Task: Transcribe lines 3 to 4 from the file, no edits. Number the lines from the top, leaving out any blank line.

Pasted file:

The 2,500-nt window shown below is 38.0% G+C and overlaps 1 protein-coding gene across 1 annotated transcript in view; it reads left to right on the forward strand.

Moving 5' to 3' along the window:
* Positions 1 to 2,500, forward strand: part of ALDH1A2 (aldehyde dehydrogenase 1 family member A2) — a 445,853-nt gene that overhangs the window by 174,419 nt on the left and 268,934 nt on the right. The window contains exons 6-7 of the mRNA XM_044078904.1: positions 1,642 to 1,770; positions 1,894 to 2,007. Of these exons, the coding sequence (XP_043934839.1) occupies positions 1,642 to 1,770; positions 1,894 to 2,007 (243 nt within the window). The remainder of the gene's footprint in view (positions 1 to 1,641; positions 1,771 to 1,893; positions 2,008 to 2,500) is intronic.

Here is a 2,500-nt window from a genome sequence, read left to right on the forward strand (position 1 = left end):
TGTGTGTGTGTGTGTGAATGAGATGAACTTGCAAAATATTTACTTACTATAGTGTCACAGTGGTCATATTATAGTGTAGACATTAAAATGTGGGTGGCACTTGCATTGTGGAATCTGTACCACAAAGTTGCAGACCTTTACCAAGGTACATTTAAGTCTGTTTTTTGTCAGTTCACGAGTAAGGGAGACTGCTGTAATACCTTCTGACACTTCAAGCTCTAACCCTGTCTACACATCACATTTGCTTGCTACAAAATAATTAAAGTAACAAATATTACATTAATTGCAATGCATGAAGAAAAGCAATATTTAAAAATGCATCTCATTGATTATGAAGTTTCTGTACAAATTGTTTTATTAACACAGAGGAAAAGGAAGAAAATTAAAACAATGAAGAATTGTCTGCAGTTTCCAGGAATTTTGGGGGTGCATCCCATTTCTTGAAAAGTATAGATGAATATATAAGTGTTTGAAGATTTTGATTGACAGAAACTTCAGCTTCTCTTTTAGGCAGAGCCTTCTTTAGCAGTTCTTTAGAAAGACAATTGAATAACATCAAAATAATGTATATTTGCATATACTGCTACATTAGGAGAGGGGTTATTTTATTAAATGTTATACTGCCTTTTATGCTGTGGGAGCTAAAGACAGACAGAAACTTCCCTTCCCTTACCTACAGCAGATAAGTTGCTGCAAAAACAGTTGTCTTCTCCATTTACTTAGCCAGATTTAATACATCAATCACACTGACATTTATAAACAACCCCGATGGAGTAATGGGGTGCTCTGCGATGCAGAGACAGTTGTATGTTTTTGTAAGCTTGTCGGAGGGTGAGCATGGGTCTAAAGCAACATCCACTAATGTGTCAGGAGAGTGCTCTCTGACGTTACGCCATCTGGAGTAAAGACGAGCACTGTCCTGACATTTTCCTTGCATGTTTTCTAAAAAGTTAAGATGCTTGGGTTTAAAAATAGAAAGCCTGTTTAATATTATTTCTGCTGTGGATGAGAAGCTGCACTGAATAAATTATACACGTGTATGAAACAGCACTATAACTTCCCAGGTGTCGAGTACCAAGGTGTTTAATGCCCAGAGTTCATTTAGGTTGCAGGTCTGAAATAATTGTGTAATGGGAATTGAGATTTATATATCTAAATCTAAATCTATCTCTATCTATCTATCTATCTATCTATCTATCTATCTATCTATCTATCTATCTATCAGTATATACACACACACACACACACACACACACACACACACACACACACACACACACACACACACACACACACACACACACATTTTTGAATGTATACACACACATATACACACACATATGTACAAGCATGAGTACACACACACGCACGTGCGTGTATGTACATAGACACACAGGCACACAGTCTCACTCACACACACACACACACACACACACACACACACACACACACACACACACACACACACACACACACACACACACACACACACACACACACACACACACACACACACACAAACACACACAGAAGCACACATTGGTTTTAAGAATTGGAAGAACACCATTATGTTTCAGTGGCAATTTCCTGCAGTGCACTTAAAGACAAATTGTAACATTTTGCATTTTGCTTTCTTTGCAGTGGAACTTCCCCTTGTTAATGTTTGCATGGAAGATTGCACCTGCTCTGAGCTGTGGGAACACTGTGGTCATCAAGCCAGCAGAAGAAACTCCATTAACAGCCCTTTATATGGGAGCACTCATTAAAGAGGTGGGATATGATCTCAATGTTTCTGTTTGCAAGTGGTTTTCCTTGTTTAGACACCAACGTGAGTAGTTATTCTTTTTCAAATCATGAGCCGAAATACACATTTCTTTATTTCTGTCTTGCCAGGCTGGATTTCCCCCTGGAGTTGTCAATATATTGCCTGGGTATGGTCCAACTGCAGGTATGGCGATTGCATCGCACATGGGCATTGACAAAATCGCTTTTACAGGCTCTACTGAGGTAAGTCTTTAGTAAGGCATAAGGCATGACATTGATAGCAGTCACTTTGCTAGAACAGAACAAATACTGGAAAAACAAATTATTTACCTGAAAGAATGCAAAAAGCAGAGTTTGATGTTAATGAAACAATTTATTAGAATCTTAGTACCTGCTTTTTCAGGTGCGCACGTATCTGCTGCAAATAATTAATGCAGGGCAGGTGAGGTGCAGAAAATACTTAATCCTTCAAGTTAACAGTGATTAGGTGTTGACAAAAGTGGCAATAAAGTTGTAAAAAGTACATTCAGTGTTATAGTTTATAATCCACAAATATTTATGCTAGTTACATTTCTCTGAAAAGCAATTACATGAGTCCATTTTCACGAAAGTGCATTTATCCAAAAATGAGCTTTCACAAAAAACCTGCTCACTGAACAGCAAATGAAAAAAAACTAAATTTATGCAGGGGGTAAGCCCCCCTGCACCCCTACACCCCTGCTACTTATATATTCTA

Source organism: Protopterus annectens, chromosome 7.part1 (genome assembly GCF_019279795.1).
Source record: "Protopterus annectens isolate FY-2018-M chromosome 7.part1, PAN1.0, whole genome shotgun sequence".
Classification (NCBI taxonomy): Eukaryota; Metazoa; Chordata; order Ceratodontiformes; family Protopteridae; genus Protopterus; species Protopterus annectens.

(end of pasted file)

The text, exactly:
* Positions 1 to 2,500, forward strand: part of ALDH1A2 (aldehyde dehydrogenase 1 family member A2) — a 445,853-nt gene that overhangs the window by 174,419 nt on the left and 268,934 nt on the right. The window contains exons 6-7 of the mRNA XM_044078904.1: positions 1,642 to 1,770; positions 1,894 to 2,007. Of these exons, the coding sequence (XP_043934839.1) occupies positions 1,642 to 1,770; positions 1,894 to 2,007 (243 nt within the window). The remainder of the gene's footprint in view (positions 1 to 1,641; positions 1,771 to 1,893; positions 2,008 to 2,500) is intronic.

Here is a 2,500-nt window from a genome sequence, read left to right on the forward strand (position 1 = left end):